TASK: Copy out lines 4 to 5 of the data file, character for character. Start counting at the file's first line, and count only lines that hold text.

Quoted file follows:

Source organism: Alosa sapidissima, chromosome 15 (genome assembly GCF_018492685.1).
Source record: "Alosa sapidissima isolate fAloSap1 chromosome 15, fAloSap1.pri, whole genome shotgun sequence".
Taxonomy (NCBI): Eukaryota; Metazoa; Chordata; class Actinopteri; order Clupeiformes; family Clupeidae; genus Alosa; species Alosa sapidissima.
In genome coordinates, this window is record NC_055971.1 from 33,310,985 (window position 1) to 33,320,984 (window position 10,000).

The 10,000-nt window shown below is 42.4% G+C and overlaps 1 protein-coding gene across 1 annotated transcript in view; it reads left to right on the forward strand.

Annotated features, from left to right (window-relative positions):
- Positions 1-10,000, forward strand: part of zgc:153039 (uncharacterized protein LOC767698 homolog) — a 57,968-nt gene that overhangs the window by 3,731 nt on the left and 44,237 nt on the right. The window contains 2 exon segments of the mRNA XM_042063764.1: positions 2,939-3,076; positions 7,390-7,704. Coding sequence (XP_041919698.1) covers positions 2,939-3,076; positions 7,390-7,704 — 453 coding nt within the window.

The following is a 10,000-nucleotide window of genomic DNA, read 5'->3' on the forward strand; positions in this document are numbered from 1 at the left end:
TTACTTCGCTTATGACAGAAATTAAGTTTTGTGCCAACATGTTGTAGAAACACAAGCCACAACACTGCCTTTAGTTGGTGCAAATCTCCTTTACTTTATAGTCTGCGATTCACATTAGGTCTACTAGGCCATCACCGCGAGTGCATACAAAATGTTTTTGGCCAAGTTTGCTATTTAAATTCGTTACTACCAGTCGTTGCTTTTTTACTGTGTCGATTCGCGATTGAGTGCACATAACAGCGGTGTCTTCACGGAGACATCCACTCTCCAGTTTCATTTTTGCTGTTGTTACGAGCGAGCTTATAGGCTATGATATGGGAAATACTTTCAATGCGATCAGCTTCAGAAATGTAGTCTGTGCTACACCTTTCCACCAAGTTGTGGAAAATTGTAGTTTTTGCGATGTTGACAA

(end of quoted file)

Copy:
In genome coordinates, this window is record NC_055971.1 from 33,310,985 (window position 1) to 33,320,984 (window position 10,000).

The 10,000-nt window shown below is 42.4% G+C and overlaps 1 protein-coding gene across 1 annotated transcript in view; it reads left to right on the forward strand.